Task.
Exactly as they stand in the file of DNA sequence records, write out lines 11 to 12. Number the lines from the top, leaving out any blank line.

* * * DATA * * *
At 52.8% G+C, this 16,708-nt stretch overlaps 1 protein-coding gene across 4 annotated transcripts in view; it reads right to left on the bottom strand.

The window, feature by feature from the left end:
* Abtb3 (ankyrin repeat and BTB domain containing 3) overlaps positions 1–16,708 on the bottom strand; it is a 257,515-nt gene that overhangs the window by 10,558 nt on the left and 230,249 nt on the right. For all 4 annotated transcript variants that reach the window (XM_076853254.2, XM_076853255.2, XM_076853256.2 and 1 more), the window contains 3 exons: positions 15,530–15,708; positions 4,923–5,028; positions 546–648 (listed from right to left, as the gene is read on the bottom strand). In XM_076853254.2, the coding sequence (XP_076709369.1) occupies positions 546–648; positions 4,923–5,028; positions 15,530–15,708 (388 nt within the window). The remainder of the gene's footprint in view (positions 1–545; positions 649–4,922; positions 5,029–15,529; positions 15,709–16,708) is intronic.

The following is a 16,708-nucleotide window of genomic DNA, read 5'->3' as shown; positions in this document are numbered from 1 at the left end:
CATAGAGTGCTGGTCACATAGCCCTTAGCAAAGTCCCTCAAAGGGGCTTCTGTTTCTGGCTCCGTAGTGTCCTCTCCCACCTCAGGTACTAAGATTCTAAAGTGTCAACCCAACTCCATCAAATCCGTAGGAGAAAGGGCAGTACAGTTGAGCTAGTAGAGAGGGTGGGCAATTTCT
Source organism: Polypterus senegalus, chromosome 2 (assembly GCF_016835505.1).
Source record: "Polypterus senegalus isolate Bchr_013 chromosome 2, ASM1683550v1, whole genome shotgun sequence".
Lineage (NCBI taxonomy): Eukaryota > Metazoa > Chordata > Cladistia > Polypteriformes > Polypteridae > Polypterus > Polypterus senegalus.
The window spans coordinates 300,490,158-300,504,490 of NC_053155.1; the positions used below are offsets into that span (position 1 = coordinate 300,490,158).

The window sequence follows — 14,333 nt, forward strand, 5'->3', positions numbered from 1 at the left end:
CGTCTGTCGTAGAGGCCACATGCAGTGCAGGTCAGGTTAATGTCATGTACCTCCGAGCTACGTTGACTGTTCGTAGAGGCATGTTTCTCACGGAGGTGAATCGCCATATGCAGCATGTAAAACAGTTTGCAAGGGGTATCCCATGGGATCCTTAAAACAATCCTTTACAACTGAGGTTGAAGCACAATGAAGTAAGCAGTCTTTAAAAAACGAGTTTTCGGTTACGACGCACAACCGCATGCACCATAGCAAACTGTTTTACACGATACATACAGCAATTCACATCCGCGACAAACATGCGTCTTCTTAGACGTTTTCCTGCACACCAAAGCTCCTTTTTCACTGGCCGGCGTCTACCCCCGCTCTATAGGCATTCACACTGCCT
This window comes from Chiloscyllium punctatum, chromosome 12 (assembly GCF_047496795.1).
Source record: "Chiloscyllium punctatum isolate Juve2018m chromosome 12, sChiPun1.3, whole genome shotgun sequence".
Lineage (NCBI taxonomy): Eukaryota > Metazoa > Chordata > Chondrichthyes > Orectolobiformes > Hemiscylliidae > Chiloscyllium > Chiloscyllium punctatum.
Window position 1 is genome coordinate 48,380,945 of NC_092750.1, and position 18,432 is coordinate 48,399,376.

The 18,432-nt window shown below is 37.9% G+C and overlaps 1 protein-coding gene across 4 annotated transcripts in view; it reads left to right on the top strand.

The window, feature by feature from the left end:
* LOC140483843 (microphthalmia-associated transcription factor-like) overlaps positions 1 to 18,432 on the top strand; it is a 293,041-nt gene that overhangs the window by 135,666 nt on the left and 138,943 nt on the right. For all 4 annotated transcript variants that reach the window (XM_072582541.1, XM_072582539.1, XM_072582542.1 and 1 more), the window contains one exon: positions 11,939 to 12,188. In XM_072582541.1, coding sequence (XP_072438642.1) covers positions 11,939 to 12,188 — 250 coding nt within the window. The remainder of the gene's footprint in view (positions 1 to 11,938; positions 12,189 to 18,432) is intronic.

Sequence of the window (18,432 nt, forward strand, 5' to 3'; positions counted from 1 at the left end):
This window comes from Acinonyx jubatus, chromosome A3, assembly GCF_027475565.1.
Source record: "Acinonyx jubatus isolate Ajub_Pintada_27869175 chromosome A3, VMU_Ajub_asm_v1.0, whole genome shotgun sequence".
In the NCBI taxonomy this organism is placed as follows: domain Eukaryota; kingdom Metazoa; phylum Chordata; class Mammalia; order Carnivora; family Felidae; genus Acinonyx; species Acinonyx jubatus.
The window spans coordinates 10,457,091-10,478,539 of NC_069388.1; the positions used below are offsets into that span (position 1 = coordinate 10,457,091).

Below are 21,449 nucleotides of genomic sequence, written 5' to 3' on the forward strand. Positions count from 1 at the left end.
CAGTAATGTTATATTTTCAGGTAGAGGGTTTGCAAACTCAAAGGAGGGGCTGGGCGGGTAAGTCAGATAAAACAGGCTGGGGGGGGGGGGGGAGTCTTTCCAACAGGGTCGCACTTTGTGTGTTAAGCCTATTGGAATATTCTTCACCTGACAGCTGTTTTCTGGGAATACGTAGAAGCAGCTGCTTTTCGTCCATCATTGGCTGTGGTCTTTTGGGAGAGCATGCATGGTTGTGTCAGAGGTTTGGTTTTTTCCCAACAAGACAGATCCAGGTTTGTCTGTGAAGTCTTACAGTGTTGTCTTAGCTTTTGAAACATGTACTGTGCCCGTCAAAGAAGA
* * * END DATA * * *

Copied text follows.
CGTCTGTCGTAGAGGCCACATGCAGTGCAGGTCAGGTTAATGTCATGTACCTCCGAGCTACGTTGACTGTTCGTAGAGGCATGTTTCTCACGGAGGTGAATCGCCATATGCAGCATGTAAAACAGTTTGCAAGGGGTATCCCATGGGATCCTTAAAACAATCCTTTACAACTGAGGTTGAAGCACAATGAAGTAAGCAGTCTTTAAAAAACGAGTTTTCGGTTACGACGCACAACCGCATGCACCATAGCAAACTGTTTTACACGATACATACAGCAATTCACATCCGCGACAAACATGCGTCTTCTTAGACGTTTTCCTGCACACCAAAGCTCCTTTTTCACTGGCCGGCGTCTACCCCCGCTCTATAGGCATTCACACTGCCT
This window comes from Chiloscyllium punctatum, chromosome 12 (assembly GCF_047496795.1).